“Tires marked with the three-peak mountain snowflake, also known as the severe service emblem, should provide better performance on snow than a tire with the M+S rating,” says Steve Bourassa, Director of Products at Nokian Tires. “However, the certification process does not require testing on ice, nor does it measure braking and turning on snow. It’s important to note that not all tires with the emblem are created equal.”
Translation? A 3PMSF-rated all-terrain tire can be expected to deliver a minimal performance improvement on snow and ice, though in severe winter driving, it shouldn’t be considered a replacement for a dedicated winter tire.
When you’re at the beach, you’re surrounded by silica: it’s one of the main ingredients in sand.
Tire manufacturers have been using silica-enhanced rubber compounds for years, as the addition of silica to the rubber compound allows chemical engineers to manipulate the relationship between a tire’s stiffness, rolling resistance (energy efficiency), and grip.
Use of silica rubber compounds gives engineers a higher degree of flexibility when comes to fine-tuning the various attributes of their tires. Before silica, making tires grippier meant making them softer, but softer tires wear out more quickly and are less fuel efficient. Adding silica to the mix improves the grip of the tire at the compound level, without the need to make the tires softer and compromise efficiency or lifespan.
When you encounter a tire with a silica compound, that tire is built with silica in its rubber to give you more of what you want: tread life, fuel efficiency, and traction.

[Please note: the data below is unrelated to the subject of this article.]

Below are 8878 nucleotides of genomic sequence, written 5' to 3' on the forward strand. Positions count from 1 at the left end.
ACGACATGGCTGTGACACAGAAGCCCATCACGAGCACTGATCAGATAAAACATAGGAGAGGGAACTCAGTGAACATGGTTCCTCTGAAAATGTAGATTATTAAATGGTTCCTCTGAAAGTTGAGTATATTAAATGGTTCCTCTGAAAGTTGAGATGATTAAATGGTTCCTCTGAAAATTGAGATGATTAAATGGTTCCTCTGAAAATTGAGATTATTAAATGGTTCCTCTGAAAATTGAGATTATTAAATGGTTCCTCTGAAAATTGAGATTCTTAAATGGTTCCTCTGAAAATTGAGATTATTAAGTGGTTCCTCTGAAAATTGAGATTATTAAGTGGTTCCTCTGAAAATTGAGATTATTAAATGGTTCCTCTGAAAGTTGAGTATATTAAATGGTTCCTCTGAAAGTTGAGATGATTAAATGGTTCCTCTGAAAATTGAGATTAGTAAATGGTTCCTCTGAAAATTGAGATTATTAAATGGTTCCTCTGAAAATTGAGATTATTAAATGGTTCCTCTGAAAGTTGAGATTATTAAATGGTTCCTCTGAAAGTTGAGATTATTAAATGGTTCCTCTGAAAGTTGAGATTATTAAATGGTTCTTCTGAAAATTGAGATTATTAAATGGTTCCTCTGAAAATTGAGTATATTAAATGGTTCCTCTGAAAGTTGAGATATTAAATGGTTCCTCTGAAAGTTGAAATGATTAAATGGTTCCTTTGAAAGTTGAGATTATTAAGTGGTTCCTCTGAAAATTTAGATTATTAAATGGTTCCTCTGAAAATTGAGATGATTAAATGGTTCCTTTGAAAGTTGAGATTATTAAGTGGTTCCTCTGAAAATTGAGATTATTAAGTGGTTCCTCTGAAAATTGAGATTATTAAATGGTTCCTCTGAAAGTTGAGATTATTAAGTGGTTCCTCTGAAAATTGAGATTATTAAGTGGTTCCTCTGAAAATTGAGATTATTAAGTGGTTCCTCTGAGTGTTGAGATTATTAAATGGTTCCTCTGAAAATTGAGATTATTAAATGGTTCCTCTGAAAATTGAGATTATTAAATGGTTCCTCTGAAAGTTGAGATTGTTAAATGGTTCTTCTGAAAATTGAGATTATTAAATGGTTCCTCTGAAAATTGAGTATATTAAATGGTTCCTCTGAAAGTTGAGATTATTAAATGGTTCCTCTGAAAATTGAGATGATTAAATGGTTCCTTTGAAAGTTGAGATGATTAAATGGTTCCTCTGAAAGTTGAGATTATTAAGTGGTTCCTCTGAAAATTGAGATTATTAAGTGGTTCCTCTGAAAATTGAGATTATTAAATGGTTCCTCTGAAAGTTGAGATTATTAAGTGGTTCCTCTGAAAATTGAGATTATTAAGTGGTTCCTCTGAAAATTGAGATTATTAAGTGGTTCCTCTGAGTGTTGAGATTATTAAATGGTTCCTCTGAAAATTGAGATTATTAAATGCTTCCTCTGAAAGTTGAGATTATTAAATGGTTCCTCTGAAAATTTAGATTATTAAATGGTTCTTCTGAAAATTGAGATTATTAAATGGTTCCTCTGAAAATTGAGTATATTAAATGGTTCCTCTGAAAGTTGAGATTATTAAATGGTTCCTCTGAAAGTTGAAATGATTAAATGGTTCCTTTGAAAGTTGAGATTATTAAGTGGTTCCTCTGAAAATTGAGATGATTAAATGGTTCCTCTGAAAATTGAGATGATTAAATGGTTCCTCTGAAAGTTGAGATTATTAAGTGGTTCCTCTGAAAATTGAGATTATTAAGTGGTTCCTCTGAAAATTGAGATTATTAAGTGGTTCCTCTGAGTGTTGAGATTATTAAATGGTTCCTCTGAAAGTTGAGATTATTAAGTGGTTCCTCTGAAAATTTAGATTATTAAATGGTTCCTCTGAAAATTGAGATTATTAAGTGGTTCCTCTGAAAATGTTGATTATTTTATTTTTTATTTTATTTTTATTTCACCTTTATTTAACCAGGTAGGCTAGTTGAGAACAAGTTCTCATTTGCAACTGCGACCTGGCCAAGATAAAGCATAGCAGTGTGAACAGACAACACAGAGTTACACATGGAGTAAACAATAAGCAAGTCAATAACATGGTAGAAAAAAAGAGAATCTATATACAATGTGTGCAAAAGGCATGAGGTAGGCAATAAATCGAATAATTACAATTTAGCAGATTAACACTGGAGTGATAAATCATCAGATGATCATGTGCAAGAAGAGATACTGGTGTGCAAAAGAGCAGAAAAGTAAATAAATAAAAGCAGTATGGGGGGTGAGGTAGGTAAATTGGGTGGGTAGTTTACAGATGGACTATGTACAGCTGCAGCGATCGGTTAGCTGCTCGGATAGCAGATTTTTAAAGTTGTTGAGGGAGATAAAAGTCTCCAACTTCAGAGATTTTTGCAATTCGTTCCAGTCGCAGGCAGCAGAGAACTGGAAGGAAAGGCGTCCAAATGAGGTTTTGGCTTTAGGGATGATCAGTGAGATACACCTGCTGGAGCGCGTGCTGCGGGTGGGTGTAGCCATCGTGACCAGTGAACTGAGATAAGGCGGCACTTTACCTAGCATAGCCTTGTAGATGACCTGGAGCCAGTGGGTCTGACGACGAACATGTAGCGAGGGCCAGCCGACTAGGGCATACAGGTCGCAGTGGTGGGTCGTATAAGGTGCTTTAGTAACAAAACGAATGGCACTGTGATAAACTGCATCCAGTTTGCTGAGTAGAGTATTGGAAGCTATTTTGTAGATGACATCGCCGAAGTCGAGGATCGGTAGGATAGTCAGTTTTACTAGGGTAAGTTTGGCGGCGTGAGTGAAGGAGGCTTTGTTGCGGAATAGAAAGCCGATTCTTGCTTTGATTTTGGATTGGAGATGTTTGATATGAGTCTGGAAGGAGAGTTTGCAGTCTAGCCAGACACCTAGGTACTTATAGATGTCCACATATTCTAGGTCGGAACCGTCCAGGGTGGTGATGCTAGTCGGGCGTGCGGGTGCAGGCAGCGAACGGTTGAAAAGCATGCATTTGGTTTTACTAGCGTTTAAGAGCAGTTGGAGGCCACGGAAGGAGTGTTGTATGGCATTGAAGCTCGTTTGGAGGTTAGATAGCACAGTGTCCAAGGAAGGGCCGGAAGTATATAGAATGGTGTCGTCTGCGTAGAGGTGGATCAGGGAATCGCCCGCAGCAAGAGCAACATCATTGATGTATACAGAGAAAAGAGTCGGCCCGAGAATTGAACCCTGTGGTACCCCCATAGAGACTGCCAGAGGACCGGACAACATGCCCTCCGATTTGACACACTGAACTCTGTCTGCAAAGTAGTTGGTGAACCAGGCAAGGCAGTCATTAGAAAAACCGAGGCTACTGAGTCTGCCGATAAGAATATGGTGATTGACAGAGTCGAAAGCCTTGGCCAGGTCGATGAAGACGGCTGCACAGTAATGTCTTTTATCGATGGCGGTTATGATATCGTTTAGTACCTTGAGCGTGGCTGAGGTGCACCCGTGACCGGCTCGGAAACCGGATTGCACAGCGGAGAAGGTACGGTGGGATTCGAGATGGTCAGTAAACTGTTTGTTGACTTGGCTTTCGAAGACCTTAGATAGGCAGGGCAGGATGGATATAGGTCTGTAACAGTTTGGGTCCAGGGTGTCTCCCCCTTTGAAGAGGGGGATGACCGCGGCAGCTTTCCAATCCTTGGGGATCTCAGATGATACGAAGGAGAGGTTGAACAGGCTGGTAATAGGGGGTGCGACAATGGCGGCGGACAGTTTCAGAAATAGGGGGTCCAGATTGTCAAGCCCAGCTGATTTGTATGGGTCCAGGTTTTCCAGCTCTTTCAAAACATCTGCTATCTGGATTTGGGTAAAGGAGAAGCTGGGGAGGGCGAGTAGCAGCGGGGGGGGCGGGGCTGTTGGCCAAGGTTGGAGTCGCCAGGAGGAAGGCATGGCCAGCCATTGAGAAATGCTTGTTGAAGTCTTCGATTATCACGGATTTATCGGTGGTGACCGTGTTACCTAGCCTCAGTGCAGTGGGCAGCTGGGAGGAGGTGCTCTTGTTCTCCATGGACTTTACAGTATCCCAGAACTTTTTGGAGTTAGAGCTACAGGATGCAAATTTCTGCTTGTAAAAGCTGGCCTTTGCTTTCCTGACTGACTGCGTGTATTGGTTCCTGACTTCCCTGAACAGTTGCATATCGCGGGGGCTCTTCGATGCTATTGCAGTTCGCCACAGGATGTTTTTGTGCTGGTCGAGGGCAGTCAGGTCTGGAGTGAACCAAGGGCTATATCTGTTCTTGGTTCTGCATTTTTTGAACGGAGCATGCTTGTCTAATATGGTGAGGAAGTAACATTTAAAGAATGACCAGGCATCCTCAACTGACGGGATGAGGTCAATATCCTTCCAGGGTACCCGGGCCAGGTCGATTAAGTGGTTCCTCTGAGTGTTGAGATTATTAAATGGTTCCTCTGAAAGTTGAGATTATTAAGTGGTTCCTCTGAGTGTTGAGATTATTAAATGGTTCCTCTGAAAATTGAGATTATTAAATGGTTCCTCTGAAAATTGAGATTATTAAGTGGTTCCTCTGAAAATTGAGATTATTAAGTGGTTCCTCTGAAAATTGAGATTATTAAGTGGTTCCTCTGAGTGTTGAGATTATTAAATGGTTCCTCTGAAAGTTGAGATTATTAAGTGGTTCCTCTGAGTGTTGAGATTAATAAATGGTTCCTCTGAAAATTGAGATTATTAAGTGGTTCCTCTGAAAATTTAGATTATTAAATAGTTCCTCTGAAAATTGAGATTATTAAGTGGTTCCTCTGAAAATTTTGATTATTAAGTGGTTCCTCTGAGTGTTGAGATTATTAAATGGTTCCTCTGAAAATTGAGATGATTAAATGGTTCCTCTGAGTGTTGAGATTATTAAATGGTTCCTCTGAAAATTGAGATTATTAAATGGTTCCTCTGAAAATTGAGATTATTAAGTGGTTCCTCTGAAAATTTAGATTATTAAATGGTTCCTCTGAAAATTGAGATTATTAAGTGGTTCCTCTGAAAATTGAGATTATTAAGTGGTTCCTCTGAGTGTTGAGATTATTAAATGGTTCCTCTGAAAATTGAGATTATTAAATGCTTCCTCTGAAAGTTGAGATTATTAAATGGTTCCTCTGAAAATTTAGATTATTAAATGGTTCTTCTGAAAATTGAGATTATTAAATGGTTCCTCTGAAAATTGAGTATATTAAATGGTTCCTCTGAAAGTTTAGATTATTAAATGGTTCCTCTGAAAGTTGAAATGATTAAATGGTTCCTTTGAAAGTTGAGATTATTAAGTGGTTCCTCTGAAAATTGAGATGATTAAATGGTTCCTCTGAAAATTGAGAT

An alignment is a service performed on your vehicle by a technician when required. It’s not unlike a human going to a chiropractor.
At the chiropractor, a trained expert makes adjustments to your bones and joints to make sure everything is arranged and situated optimally for improved health. When your car gets an alignment, a technician makes similar adjustments and corrections to the position of various parts on your car that determine the angle with which its wheels and tires engage the road.
Your vehicle leaves the factory with its alignment precisely set to ensure optimal handling, efficiency, and tire wear properties. Over time, this alignment gets knocked out of whack and the factory-set angles of steering and suspension parts are compromised.
Humans may get a sore back or joints when their alignment goes out of whack, while our vehicles suffer accelerated tire wear, decreased handling, and increased fuel consumption.
After an alignment, your vehicle’s tires will engage the road as intended, reducing wear, improving mileage and optimizing handling.